Cine-Politics asserts that after a distinct period in which writers were dominant in the movies, the celebrity star system took hold, and this star persona system now acts like a contagion. In the past, and consistent with melodrama, the fragmentary and episodic form of stories and plots existed within an abstract whole. Subsequently, the movement from writers to star system evident in Tamil films and in the discussion Prasad offers of MGR, means the writer’s message-communicating model has been hollowed out. The message is now the star. It is revealing that the phrase used to warn against dismissing this transition is that of the haunting spectre of denial. To take cinema as transparent is to remain caught within a communicated messages model that had already been warded off as a mere propaganda tool, thus inviting ‘positive or negative valuation depending on one’s agreement or disagreement with the content of the propaganda’ (p. 46). The cultural content that haunts here is not a contained narrative or plot; MGR is not seen to be significant in any particular film, but across all films. Grand narrative returns as embodied persona. MGR plays the gods in general, and in the ‘socials’.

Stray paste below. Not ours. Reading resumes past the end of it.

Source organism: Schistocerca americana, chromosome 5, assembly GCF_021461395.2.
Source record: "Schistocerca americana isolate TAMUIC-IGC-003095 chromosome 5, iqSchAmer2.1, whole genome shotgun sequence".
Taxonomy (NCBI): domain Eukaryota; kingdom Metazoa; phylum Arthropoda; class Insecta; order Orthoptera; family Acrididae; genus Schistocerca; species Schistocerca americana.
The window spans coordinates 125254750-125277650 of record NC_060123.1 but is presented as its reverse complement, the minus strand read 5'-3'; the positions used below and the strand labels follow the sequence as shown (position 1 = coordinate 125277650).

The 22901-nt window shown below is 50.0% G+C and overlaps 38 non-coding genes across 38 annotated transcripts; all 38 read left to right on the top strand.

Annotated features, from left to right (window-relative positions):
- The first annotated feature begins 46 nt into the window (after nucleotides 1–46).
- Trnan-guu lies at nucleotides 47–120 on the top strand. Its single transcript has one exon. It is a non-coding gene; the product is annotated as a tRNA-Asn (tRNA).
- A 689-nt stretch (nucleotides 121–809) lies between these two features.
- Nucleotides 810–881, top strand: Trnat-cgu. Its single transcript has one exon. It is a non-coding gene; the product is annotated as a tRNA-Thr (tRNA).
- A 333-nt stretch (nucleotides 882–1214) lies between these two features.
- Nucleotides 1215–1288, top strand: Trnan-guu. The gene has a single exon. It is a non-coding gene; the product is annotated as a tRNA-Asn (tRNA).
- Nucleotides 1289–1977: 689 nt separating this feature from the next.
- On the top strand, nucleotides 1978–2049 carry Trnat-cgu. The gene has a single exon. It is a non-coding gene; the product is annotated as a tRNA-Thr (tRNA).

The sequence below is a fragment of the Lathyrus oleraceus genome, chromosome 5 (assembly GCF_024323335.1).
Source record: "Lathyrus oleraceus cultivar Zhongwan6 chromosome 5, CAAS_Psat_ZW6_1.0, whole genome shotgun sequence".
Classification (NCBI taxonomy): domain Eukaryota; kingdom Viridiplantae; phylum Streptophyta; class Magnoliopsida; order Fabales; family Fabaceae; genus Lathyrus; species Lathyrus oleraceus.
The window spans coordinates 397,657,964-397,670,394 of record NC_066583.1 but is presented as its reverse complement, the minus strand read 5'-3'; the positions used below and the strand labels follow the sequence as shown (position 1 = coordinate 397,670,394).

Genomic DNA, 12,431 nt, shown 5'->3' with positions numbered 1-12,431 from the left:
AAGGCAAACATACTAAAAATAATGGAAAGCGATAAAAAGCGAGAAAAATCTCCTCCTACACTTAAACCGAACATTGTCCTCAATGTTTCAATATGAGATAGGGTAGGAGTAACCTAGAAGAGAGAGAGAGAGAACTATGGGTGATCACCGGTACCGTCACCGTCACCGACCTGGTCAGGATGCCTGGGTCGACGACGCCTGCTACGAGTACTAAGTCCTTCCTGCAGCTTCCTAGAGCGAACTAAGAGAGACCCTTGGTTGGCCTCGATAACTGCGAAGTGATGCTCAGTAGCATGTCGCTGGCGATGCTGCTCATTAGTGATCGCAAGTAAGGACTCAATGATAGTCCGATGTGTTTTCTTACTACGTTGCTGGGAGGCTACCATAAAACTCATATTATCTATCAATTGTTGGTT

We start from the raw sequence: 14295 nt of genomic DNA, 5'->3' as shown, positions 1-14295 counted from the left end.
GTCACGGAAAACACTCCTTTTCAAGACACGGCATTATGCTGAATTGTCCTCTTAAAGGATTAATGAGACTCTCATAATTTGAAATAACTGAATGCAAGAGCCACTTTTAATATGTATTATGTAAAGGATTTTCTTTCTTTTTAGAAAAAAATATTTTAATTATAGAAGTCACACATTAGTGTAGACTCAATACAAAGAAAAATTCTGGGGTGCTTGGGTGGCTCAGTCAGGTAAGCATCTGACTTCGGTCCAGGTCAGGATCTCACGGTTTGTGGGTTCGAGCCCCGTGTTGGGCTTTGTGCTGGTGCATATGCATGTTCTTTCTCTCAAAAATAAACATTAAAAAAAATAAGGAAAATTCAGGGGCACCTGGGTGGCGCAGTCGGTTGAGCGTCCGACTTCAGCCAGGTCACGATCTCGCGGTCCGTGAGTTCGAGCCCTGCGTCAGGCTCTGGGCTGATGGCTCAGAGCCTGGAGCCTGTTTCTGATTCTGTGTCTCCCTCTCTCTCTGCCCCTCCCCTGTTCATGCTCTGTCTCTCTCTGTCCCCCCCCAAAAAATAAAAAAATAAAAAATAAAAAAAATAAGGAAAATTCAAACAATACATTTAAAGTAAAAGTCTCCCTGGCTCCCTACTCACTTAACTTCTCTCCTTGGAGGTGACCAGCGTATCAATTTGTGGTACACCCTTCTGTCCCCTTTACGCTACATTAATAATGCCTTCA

Cine-Politics is not just a fan book on the extraordinary and curious phenomenon of larger-than-life film stars, it is also a commentary upon issues of such long-term interest that the book will surely become the standard reference for persona studies and a major contribution to film theory, significant well beyond its subject area and location. In Ideology of the Hindi Film, the discussion of screen kissing and subsumption, the conjunction of melodrama and Marx, made that book an indispensable reference; now Prasad recaptures his pre-eminence via a regionalism that reaches out to place region at the centre of an already full field. This is the peculiar brilliance of a study that thereby changes everything at the same time, such that arguments about melodrama as the presentation of the ideology of the nation as family drama are now worked through not only Mother India, but via the regional cousins too. The family resemblance of subsumption, even as a difficult theoretical framework, is explained and reinforced with local detail. The films are described with a film buff’s affection, but the analysis relocates MGR, NTR and Rajkumar, and with a passing mention of Rajinikanth and Jayalalithaa, conceptually in the mainstream.